Session: Publishing Empirical Studies in Social Work: Writing Influential Articles (Society for Social Work and Research 14th Annual Conference: Social Work Research: A WORLD OF POSSIBILITIES)

55 Publishing Empirical Studies in Social Work: Writing Influential Articles

Cluster: Research Design and Measurement

Michael R. Sosin, PhD, University of Chicago , Mark W. Fraser, PhD, University of North Carolina at Chapel Hill , Rebecca L. Hegar, PhD, University of Texas at Arlington , Matthew O. Howard, PHD, University of North Carolina at Chapel Hill and Bruce Thyer, PhD, Florida State University
Friday, January 15, 2010: 10:00 AM-11:45 AM
Seacliff C (Hyatt Regency)
Peer-reviewed journals publish a substantial share of the empirical research conducted by social work investigators. Like journals in other fields, social work journals perform critical services in disseminating etiological and practice-relevant information on a diverse array of topics; in publishing work that can spur improvements in policies and services; and in promoting the progress of scholarly inquiry. The scholars who edit social work journals thus must meet the daunting challenges of quickly and accurately identifying, improving, and publishing relevant and rigorous studies that advance the breadth and depth of knowledge.

This workshop includes a distinguished panel of five editors of eminent generalist social work journals (British Journal of Social Work; Journal of the Society for Social Work and Research; Research on Social Work Practice; Social Service Review; Social Work Research) who will discuss journal publication. The editors represent association and private journals, national and international journals. They will describe their respective journals, offer submission guidelines, explain the editorial decision-making process, and provide their best advice on the article creation process. In keeping with the conference theme, the panel will provide editors' takes on the issues involved in writing publishable work that is rigorous, theoretically informed, and policy or practice relevant. The presenters also will examine how peer-reviewed publications contribute to the larger goal of expanding the empirical and theoretical knowledge base of the profession.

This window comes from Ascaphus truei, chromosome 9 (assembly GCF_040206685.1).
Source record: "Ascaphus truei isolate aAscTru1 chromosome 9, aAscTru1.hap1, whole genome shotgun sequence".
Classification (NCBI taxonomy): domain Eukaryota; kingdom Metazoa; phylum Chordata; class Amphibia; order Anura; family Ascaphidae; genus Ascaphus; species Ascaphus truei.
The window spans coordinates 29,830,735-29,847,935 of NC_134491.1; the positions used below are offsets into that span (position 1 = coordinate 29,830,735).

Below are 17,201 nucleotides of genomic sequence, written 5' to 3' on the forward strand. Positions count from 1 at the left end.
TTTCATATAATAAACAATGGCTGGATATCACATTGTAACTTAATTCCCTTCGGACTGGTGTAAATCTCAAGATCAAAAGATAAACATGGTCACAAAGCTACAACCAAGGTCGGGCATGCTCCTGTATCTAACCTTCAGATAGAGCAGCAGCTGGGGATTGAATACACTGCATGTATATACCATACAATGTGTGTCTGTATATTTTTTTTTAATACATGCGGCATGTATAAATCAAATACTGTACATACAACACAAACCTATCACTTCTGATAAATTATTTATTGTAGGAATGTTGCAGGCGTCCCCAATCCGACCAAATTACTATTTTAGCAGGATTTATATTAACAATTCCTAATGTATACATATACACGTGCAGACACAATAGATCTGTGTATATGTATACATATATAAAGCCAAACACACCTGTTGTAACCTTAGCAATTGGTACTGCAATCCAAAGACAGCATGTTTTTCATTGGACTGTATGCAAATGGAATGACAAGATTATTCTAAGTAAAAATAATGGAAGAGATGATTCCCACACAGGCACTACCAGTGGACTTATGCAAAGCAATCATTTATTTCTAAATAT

The editors will discuss a range of topics. 1) They will explain how to target the appropriate journal for a publication. Panel members will discuss the purposes, histories, and philosophies of the represented journals, identifying the types of manuscripts generally favored by each. 2) The editors will discuss the review process. They will explain timelines, manuscript review procedures, communication between editors and authors, and decision-making processes and how these vary across journals. They also will discuss how reviewers are selected, how authors can make their intent and contribution clear to reviewers and editors, and how authors might become reviewers. 3) The editors will discuss key features of highly-rated articles. They will explain some of the important characteristics that distinguish the manuscripts that tend to be accepted for publication and also will highlight the characteristics of the most highly valued works. 4) They will discuss publication priorities. Panel members will consider research topics that are of high priority to their respective journals. 5) The editors will discuss how influential work is selected. They will discuss various markers used to distinguish work likely to affect policies, services, and scholarly inquiry. To do so, they will consider the comparative influence on evaluating manuscripts of research questions, theoretical anchoring, design strengths, and implication statements. 6) The panel members will discuss the implications for journals and authors of advances in electronic submissions, publication, and journal ranking.

During a ninety-minute session, the editors will each address each of the above topics in prepared statements. They then will take audience questions and lead a discussion.

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